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Posted on Dec 1, 2012 in Conference | 0 comments

Mobile phone ownership and widespread mHealth use in 168,231 women of reproductive age in rural Bangladesh


Alain B. Labrique,1Shegufta S. Sikder,1Sucheta Mehara,1 LeeWu,1 Rezwanul Huq,2  Hasmot Ali,2  Parul Christian,1  Keith West1
1 Department of International Health, Johns Hopkins Bloomberg School of Public Health. 615 N. Wolfe St., Baltimore 2 The JiVitA Maternal and Child Health Project. Godown Road, Poschim Para, Gaibandha Bangladesh

Journal MTM 1:4S:26, 2012
DOI:10.7309/jmtm.48


Abstract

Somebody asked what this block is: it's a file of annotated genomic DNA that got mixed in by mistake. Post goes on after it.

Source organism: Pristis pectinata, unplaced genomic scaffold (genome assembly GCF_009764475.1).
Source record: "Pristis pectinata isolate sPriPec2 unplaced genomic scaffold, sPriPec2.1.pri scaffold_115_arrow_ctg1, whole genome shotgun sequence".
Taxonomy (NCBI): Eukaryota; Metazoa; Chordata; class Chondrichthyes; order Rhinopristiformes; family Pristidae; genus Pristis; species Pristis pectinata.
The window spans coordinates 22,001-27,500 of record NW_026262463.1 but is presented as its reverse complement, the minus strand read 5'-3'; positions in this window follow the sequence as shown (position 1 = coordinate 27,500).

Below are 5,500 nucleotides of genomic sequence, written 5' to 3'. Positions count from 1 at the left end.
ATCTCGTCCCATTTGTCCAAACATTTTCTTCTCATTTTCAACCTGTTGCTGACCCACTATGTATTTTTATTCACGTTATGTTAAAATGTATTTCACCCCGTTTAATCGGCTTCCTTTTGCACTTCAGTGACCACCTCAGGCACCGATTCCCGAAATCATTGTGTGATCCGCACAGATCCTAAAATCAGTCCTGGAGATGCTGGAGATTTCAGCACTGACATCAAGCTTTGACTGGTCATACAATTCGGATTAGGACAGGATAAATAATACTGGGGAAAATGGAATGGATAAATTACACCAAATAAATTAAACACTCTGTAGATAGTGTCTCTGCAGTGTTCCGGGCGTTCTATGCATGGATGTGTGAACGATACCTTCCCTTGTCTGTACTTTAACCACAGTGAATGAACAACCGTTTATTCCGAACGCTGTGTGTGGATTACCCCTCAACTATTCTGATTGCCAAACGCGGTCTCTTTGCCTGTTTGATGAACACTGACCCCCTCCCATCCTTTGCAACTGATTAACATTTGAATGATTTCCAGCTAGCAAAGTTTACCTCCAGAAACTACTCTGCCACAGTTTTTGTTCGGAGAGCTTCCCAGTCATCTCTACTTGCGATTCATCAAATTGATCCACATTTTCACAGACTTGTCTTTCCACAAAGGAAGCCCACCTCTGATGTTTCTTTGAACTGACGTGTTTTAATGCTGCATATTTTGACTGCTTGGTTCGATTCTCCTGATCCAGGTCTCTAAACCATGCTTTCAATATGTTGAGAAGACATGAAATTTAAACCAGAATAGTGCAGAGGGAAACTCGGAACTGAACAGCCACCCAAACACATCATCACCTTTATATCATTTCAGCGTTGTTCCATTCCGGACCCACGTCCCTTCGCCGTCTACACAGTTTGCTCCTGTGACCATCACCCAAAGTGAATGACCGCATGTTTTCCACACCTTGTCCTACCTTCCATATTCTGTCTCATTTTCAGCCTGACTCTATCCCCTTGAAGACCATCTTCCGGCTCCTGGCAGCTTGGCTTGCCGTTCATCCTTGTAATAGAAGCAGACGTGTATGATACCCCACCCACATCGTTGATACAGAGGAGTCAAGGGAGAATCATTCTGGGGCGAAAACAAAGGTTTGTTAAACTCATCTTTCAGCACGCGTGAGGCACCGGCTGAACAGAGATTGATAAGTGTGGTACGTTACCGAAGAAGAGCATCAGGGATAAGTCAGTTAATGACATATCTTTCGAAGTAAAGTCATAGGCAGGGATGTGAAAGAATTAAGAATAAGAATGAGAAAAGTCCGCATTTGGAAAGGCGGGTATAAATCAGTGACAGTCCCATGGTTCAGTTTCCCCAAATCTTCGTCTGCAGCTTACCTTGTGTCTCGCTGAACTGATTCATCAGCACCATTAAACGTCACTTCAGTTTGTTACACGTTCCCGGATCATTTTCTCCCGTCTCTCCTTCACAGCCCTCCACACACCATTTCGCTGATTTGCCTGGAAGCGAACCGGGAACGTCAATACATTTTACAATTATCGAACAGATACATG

As part of a rapid cross-sectional assessment of vital and health status among a cohort of approximately 650,000 people tracked under surveillance in a decades-long community research population, we sought to collect data on two critical mHealth indicators, in a typical rural South Asian setting. Between January and May 2012, field workers visited 143,239 households and interviewed 168,231 women of reproductive age. Of this, data on 37,979 has been entered, and is presented here. Women aged 15 to 45 were asked about household working phone ownership and their use of mobile phones during an emergency health situation (such as to call for medical advice, call a health provider, arrange transport, or ask for financial support). We found that 71% of surveyed women (n=25,577) reported household ownership of at least one working mobile phone, while 29% (n=10,577) of women reported none. Irrespective of phone ownership, 20% of all women surveyed (n=7,244) reported using a mobile phone for an emergency health situation. Of these women who used a phone for emergencies, 85% (n=6,169) owned a household phone. Women who owned phones were 2.8 times more likely (95%CI: 2.6 – 3.0) to use a phone for an emergency health situation than those who did not own phones. Surprisingly, household electricity was not a barrier to phone ownership or use, as only 23% (n=8,720) of surveyed women reported having electricity. In the absence of formal mHealth systems, nearly a quarter of women reported using a phone during an emergency health situation. This reflects a promising opportunity to harness these ubiquitous systems to inform, educate, and connect vulnerable women in rural populations to advice and care, when and where needed. mHealth interventions should still consider equity gaps that may persist in access to mobile phones in rural communities in South Asia, although ownership should not be a pre-requisite for access, given the current degree of penetration of mobile technology